Cover image for Kiss : behind the mask : the official authorized biography
Kiss : behind the mask : the official authorized biography
Leaf, David.
Personal Author:
Publication Information:
New York : Warner Books, [2003]

Physical Description:
xv, 431 pages : illustrations (some color) ; 24 cm
General Note:
Includes index.
Corporate Subject:
Added Author:
Format :


Call Number
Material Type
Home Location
Item Holds
ML421.K57 L43 2003 Adult Non-Fiction Non-Fiction Area
ML421.K57 L43 2003 Adult Non-Fiction Non-Fiction Area

On Order



After three decades of wild dedication, this official authorized biography provides Kiss fans their first real look inside one of rock and roll's most extraordinary bands.

Reviews 3

Booklist Review

Although dedicated rock readers familiar with previous KISS tell-alls--most notably, tongue-man Gene Simmons' Kiss and Make-Up (2001)--may question whether there is much behind the band's kabuki-ish make-up besides being an ace gimmick, this slobbering devotional is worthwhile. For one thing, it packs all the major elements of Kisstory into one breezy package. For another, the PowerPoint-ish organization of the text facilitates easy reading. Sure, Leaf and Sharp find incredible depth and talent where others might miss it (they particularly adore the platform-booted anthem, "Rock and Roll All Nite"), but they state right up front, "nonbelievers--this book isn't for them." There are enough believers--members of the "KISS Army"--to make this surefire bait for the elusive testosterone-infused demographic. --Mike Tribby Copyright 2003 Booklist

Publisher's Weekly Review

With its combination of cartoonish monster-movie makeup and oversized costumes, ear-splitting amplification and gleeful songs in praise of sex, heavy metal rock legend Kiss has never been accused of not being excessive, and this book is a great example of why it is still a multimillion-dollar profit-making machine. While this book covers much of the same biographical territory as Gene Simmons's Kiss and Make-Up and Kisstory (the band's self-published 440-page coffee-table-sized tome), the authorized bio presents more than enough new material to make it essential for hardcore fans. Much of the book's first half presents a previously unpublished work based on the only in-depth interviews the band gave in 1980. The result is a remarkably humanizing look behind the heavy metal tomfoolery, with Simmons more honestly discussing his Jewish upbringing than he does in his autobiography, and the rest of the band disarmingly admitting to borrowing from the glam-rocker New York Dolls as well as the Harlem Globetrotters. The book's second half, however, is the true highlight for Kiss fans: a comprehensive look at all of the Kiss albums ever made. Among the surprises is the praise of noted producer Eddie Kramer, a close associate of Jimi Hendrix, for the band's no-nonsense work ethic. Of note are Kiss's hilariously guileless quotes, such as the admission that another producer "made a point of trying to get us to stop writing songs about getting laid, which was valid. But he needed to understand that's all we ever did." (Oct.) Forecast: This volume will greatly appeal to fans, who have made previous Kiss biographies bestsellers. No matter how silly its products (e.g., Kiss condoms), Kiss emphasizes quality as well as quantity and doesn't take its still-huge audience for granted. (c) Copyright PWxyz, LLC. All rights reserved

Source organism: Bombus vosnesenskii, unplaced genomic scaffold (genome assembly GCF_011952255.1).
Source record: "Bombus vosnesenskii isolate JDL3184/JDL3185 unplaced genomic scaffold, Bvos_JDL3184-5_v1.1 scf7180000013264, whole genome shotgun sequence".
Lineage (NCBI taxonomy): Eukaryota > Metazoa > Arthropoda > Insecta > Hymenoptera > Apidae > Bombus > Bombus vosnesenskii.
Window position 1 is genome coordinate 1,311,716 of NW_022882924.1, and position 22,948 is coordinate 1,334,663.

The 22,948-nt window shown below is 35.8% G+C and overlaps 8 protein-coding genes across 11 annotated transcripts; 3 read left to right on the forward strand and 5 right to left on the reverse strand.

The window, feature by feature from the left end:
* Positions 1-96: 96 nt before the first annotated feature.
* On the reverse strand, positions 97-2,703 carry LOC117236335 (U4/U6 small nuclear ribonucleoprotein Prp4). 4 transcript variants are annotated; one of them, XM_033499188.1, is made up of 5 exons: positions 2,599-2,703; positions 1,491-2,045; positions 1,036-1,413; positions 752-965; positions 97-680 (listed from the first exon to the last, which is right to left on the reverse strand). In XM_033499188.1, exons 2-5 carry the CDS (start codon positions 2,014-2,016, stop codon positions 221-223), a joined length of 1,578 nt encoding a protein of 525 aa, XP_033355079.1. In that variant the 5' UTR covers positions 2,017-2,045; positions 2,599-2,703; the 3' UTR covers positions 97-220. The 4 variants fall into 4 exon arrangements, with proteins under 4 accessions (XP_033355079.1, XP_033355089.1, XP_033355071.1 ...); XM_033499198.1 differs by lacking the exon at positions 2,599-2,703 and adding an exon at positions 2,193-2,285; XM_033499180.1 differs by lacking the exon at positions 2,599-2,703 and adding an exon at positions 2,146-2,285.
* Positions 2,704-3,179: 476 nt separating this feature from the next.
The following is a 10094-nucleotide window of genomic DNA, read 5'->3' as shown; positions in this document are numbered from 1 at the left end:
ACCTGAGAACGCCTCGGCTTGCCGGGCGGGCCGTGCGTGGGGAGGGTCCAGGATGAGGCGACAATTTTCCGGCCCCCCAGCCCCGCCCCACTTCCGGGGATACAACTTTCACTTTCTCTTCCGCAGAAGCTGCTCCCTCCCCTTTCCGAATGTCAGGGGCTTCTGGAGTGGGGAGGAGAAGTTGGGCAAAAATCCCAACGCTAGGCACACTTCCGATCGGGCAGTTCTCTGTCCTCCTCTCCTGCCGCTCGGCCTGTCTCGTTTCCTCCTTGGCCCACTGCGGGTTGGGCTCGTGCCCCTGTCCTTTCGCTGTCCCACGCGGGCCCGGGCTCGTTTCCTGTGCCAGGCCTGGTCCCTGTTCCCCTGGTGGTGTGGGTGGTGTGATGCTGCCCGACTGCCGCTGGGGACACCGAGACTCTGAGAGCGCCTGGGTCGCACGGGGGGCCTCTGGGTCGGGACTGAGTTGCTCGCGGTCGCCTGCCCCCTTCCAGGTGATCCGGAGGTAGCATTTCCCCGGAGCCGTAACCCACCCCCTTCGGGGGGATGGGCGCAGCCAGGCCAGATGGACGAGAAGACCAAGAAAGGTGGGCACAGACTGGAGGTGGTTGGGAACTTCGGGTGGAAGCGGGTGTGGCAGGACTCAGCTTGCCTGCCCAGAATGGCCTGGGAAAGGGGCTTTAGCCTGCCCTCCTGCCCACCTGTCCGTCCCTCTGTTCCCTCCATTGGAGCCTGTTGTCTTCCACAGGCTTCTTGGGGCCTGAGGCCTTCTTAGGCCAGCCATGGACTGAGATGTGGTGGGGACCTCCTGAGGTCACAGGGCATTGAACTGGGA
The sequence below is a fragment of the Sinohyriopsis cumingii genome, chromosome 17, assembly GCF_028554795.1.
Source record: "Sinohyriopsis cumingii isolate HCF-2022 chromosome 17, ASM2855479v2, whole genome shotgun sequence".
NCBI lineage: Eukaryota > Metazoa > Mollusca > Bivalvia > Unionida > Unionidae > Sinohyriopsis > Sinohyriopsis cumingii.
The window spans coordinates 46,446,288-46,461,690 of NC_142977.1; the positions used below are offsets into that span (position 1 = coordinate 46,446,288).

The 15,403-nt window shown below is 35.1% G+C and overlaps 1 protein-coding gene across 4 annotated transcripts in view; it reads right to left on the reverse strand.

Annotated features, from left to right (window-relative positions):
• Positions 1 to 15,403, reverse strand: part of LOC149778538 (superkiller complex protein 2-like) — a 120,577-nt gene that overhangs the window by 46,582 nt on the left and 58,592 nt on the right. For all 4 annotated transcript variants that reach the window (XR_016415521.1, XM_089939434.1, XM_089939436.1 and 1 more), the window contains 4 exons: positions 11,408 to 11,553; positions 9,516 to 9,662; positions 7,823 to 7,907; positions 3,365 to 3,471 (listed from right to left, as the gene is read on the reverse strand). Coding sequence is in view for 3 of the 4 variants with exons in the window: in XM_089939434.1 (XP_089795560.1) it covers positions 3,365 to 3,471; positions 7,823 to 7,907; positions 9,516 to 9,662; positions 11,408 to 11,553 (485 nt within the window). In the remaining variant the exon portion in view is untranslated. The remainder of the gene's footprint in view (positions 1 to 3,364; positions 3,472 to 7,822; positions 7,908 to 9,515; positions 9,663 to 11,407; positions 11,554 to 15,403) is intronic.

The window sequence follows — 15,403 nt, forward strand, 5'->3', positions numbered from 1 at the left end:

Library Journal Review

Considering recent products like KISS condoms and coffins, it's easy to assume that Behind the Mask is just another forgettable facet of the band's marketing megalomania. That assumption is wrong, however. In fact, music writers Leaf and Sharp may have produced the most notable KISS biography yet (a third of which was written more than 20 years ago but never saw release). Drawing on original interviews from that time, as well as others conducted since, the authors offer rare insight into original band members Peter Criss, Ace Frehley, Gene Simmons, and Paul Stanley. With these interviews-and Sharp's comprehensive oral history, which includes surprising quotes from the likes of Paul Westerberg and Toni Tennille-the book manages to live up to its subtitle. It only stumbles a bit because of fanboy prose and the lack of an objective voice, but that won't stop the band's legions of fans from devouring the track-by-track commentary for each album. If only KISS condoms felt this good. Recommended for all libraries.-Robert Morast, "Argus Leader," Sioux Falls, SD (c) Copyright 2010. Library Journals LLC, a wholly owned subsidiary of Media Source, Inc. No redistribution permitted.